Greater Manchester Medicines Optimisation Community of Practice Focusing on Healthcare Inequalities

Cath Barrow & Maryam Aziz

Cath Barrow (Senior Programme Development Lead) and Mary Aziz (Programme Development Lead) at Health Innovation Manchester (HInM) talk about how tackling healthcare inequalities can be achieved on a scale – small changes make a big impact!

Healthcare inequalities are unfair and avoidable differences in health across the population, and between different groups within society. These include how long people are likely to live, the health conditions they may experience and the care that is available to them.

Addressing healthcare inequalities can often feel like an insurmountable task, making it difficult to recognise what can be achieved on an individual, organisational or system basis. Therefore, we were pleased to be invited to speak at the Greater Manchester Medicines Optimisation Community of Practice event on the 18th January 2024, where we aimed to show how tackling healthcare inequalities can be achieved on a scale.  Small changes make a big impact!

The 2010 published Marmot review raised the profile of wider determinants of health by emphasising the strong and persistent link between social inequalities and disparities in health outcomes. In addition, the Dame Carol Black review also highlighted the huge economic costs of failing to act on the wider determinants of health. As a result, it is important for all to consider people’s wider needs when making service changes and improving accessibility to current pathways.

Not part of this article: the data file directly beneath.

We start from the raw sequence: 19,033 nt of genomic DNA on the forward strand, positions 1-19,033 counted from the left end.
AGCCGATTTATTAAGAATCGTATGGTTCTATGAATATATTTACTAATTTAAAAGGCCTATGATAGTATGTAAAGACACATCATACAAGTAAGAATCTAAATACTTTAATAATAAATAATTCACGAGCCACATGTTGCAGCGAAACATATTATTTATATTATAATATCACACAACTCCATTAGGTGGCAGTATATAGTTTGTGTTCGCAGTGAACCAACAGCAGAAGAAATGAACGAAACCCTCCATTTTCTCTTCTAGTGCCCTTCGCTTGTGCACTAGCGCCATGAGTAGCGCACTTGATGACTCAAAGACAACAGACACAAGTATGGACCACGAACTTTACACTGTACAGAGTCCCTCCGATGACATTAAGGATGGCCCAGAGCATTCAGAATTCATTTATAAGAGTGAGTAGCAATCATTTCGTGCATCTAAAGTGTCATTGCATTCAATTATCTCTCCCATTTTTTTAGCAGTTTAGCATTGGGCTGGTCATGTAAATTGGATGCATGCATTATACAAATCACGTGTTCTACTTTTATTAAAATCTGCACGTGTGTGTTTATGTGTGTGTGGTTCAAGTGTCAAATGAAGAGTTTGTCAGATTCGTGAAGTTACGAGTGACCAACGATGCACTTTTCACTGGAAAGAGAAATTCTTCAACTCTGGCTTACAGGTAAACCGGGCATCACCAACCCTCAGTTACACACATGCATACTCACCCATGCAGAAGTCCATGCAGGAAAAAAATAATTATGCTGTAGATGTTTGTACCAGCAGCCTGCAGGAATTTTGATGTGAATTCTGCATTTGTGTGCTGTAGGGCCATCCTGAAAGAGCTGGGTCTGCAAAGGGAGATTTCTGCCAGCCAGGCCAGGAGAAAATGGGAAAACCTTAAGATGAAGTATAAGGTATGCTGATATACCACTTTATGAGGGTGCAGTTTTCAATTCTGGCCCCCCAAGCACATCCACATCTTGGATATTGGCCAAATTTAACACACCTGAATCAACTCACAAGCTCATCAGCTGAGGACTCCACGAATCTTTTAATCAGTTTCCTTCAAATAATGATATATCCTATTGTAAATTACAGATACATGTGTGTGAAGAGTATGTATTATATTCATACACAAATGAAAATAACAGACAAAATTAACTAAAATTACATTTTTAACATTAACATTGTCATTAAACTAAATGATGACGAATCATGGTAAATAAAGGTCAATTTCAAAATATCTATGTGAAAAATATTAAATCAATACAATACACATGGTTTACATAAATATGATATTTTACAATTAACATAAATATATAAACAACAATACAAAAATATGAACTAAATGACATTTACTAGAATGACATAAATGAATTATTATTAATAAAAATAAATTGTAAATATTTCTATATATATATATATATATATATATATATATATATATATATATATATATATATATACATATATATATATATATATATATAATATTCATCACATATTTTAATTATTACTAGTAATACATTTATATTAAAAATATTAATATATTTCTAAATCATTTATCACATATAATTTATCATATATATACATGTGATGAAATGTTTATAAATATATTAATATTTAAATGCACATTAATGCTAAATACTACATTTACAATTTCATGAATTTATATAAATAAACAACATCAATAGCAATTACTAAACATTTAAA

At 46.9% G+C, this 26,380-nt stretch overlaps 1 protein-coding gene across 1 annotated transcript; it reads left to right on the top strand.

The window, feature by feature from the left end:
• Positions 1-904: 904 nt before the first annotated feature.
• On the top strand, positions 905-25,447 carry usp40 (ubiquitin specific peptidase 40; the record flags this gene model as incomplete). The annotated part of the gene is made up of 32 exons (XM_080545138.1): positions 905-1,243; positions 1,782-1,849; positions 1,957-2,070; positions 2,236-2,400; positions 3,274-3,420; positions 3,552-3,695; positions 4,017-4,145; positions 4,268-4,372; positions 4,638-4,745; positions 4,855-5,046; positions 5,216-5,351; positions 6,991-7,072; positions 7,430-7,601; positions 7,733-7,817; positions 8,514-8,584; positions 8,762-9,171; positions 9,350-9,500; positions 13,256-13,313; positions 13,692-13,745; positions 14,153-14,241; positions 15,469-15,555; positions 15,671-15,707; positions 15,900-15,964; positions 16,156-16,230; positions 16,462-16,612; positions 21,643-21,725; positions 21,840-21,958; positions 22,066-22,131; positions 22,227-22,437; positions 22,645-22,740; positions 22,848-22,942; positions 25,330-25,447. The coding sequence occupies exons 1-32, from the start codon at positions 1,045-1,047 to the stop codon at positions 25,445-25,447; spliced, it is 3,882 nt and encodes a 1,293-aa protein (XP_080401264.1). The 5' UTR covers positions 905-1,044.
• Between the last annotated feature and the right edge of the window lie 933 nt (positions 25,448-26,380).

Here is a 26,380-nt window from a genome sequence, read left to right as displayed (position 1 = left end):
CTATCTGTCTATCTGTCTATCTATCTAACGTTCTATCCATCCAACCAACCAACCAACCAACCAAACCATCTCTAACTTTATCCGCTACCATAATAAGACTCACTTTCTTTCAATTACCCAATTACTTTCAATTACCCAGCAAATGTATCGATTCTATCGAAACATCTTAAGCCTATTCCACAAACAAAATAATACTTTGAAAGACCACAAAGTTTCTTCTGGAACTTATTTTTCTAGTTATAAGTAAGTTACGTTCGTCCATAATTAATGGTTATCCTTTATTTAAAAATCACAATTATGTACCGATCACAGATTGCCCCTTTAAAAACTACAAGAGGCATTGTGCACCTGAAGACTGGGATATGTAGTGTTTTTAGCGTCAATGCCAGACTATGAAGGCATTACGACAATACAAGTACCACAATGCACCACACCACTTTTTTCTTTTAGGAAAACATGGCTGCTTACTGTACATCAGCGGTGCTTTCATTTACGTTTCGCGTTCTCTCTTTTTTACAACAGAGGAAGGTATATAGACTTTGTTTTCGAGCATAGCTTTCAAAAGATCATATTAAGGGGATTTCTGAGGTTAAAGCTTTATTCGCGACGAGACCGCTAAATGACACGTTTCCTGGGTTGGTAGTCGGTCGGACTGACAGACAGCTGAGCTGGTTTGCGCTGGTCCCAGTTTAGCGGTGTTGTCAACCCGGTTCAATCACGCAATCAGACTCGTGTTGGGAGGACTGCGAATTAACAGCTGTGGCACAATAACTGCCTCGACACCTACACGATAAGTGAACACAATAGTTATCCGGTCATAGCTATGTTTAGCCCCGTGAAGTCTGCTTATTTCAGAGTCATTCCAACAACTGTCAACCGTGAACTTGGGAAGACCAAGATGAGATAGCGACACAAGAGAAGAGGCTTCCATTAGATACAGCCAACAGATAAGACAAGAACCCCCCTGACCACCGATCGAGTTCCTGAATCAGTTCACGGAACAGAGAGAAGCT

People living in areas of high deprivation, those from minority ethnic communities and those from inclusion health groups, for example the homeless, are more at risk of experiencing inequity of care.

The Core20Plus5 approach supports the reduction of healthcare inequalities by providing a lens to look through when developing plans for change. This approach, therefore, aids focus on the ‘Core20’ most deprived 20% of the national population as well as other population groups facing disadvantages such as ethnic minority communities and inclusion health groups.

The January session aimed to provide guidance on which groups of people experience poorer health outcomes as well as providing practical advice for self-development and an awareness of the behaviours and actions required to ensure changes are made inclusively.

Inclusivity is a key aspect of ensuring services and resources are accessible to the Core20Plus5 communities. Truly collaborating with people with lived experience, as well as others with key skills and expertise, should create the environment for honest conversation, behaviour change and build trust. As a result, differences can be de-stigmatised, individual needs can be identified and solutions can be reached jointly. To build effective relationships with the community, communication and collaboration should be carried out in a way which works best for them. Kindness, compassion and transparency are vital for understanding people’s varying needs and building trust. The result of this effective partnership will be services and processes which are acceptable to all and successful in changing behaviour as required.

During the community practice, it was great to see lots of interest in addressing healthcare inequalities and there was a large appetite for learning how to integrate this into everyday practice. Healthcare inequalities will remain a top priority for improving outcomes for our populations, therefore, we are excited to see how improvements continue to be made.

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